Moms' lifestyles have an effect on child's chances of developing obesity

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Researchers say dads don’t factor into the equation

Obesity affects tens of millions of children and adults worldwide, and while it’s difficult for many parents to maintain healthy lifestyles for themselves and their kids, new research shows that parents’ -- particularly moms’ -- daily habits could be affecting their children’s weight.

Researchers from the Norwegian University of Science and Technology studied over 4,000 children and their parents for over a decade and found that when a mother loses weight, it affects the children, though the same was not true of the father.

“Parents have a major impact on their children’s health and lifestyle,” said researcher Marit Næss. “Behaviors that lead to obesity are easily transferred from parent to child.”

Eating and activity

Over the course of the study, the researchers examined both parents’ and children’s diets and day-to-day physical activity.

In families where the mother lost weight -- even in small increments -- the children were also found to have lower body mass indices (BMIs). Fathers’ weight loss or gain showed no change in children’s weight.

A similar relationship existed with physical activity. Mothers that regularly exercised had children who were healthier and more active, while mothers that didn’t exercise had children with higher BMIs.

“Mothers whose activity levels drop as their children are growing up are linked to children with higher BMI in adolescence,” Næss said.

However, similar to weight loss and gain, fathers’ activity level had no bearing on the rest of the family.

The researchers suggest this may be because mothers oftentimes make decisions that affect the whole family. Whether it’s what to eat at meals, or family activities, if the mother is looking to remain healthy and active, these choices typically extend to affect both the children and father.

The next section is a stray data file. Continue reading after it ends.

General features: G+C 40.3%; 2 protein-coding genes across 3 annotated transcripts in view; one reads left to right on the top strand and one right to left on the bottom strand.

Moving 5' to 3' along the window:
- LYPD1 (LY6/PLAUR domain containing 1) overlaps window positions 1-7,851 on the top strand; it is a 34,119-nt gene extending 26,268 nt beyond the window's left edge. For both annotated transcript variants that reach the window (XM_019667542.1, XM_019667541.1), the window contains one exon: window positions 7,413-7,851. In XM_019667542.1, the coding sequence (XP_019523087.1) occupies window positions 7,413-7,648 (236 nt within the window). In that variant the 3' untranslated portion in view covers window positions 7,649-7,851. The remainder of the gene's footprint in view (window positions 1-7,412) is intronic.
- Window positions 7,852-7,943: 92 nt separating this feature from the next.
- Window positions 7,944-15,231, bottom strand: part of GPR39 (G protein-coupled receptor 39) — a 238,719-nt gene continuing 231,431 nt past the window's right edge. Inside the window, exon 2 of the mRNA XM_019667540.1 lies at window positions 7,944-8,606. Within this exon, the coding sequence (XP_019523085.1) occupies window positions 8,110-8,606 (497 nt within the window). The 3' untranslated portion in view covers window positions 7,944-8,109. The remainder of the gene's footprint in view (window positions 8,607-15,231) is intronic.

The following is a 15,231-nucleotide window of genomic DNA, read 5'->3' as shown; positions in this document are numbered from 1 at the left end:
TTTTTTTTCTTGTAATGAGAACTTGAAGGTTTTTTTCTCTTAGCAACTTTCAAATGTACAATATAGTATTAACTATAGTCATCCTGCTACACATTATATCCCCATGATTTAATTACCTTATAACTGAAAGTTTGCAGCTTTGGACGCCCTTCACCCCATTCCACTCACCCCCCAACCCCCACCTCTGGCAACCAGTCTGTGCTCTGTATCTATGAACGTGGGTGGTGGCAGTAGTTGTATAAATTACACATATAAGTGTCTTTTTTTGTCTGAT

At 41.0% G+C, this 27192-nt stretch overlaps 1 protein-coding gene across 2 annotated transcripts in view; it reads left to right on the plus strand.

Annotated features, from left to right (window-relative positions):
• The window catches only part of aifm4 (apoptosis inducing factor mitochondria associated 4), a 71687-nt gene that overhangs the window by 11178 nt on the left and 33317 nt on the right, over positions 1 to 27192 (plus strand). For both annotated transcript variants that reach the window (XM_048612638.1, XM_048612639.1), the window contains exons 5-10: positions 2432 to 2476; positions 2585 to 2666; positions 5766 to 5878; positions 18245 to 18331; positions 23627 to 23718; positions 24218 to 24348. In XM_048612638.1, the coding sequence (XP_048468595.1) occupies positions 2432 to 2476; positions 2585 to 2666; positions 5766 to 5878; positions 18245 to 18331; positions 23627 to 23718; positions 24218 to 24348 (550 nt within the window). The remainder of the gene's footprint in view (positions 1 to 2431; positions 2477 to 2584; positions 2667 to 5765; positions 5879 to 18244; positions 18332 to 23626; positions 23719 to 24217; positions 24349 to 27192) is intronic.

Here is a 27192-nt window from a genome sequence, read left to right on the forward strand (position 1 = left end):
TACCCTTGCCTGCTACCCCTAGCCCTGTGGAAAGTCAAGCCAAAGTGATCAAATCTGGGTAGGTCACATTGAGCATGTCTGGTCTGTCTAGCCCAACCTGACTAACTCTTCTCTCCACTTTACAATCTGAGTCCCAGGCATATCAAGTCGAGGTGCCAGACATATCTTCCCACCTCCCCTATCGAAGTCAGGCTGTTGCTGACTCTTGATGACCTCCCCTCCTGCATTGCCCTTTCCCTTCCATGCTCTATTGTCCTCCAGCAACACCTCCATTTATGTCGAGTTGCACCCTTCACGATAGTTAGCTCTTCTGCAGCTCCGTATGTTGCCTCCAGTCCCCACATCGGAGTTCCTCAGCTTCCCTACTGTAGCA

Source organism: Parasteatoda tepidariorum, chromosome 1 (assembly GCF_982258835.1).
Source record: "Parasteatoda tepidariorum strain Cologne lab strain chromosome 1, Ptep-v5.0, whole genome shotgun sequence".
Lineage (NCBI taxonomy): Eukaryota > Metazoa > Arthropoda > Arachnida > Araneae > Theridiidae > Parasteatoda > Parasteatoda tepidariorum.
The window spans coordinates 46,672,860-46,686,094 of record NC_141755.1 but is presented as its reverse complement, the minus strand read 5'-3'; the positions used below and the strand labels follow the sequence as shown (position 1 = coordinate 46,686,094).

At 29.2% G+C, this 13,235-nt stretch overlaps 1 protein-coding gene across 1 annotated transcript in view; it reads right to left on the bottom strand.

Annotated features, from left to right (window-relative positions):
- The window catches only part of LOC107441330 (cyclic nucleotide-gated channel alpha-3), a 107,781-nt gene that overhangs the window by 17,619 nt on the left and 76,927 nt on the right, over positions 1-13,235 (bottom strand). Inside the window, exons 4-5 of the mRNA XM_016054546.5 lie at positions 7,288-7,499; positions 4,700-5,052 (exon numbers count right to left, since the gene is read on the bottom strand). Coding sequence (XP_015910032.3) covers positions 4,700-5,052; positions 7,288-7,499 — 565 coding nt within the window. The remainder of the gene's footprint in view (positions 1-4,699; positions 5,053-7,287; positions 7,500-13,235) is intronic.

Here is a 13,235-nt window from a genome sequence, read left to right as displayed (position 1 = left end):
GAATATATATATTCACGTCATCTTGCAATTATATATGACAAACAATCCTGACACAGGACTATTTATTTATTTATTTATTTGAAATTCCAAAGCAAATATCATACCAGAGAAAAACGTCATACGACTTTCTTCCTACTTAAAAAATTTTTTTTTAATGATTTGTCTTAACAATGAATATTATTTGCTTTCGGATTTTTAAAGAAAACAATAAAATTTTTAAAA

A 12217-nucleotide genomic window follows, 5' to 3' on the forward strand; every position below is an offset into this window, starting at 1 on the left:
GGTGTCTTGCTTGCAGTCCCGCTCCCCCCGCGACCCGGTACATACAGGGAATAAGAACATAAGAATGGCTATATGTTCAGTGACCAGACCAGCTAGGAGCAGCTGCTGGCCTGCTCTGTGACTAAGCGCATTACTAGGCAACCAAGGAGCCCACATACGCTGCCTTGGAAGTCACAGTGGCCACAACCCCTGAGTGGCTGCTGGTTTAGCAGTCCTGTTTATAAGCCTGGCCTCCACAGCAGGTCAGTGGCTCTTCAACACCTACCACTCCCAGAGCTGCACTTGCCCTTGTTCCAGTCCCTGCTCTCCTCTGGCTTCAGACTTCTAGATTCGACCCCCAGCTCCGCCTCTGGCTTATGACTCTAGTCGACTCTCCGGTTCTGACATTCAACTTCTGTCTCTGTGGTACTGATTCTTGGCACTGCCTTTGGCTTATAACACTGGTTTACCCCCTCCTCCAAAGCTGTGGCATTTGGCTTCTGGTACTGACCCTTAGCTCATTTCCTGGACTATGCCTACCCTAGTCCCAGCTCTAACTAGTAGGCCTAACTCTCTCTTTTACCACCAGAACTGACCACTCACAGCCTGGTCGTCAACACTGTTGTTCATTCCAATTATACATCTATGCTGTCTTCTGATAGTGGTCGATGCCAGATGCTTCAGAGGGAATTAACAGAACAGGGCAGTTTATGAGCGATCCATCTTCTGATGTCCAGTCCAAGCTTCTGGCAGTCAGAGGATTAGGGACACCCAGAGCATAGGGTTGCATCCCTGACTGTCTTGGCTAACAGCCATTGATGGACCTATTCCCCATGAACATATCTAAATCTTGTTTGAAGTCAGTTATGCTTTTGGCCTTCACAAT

Maintaining a healthy lifestyle

Childhood obesity is a concern for many parents, as researchers have found that many habits that start in childhood can follow children into adulthood. Moreover, the health risks associated with childhood obesity can also follow children into adulthood.

Researchers at Harvard’s T.H. Chan School of Public Health also found that mothers who lead healthy lifestyles are more likely to reduce their children’s risk of developing obesity. The study found that mothers who eat a healthy diet, exercise regularly, keep a healthy body weight, drink alcohol in moderation, and don’t smoke are giving their children a better chance of living health lives.

A recent study also found that children with asthma are at a greater risk of developing obesity. Researchers discovered that childhood asthma sufferers are 66 percent more likely to develop obesity than children who don’t have asthma, while children taking asthma medications that take corticosteroids are at an even greater risk.

In later life, children who are obese may also be at a greater risk of developing pancreatic cancer. The study found that men were more likely to develop pancreatic cancer -- and cancers of all kind -- than women, and weight was the culprit.

“There is growing concern regarding the impact of adolescent obesity on adult health,” the researchers wrote.  

Greater risk of death

For both children and adults, obesity increases the overall mortality risk.

Researchers found that having a higher BMI was linked to an increased risk of death, as obesity has been found to lead to cardiovascular disease and several different types of cancer.

“The findings highlight the need for a global effort to reduce the surging levels of obesity within society and suggest that in most cases, any reduction in body mass index to a normal, healthy level is likely to be beneficial,” said lead research Dr. Kaitlin Wade.

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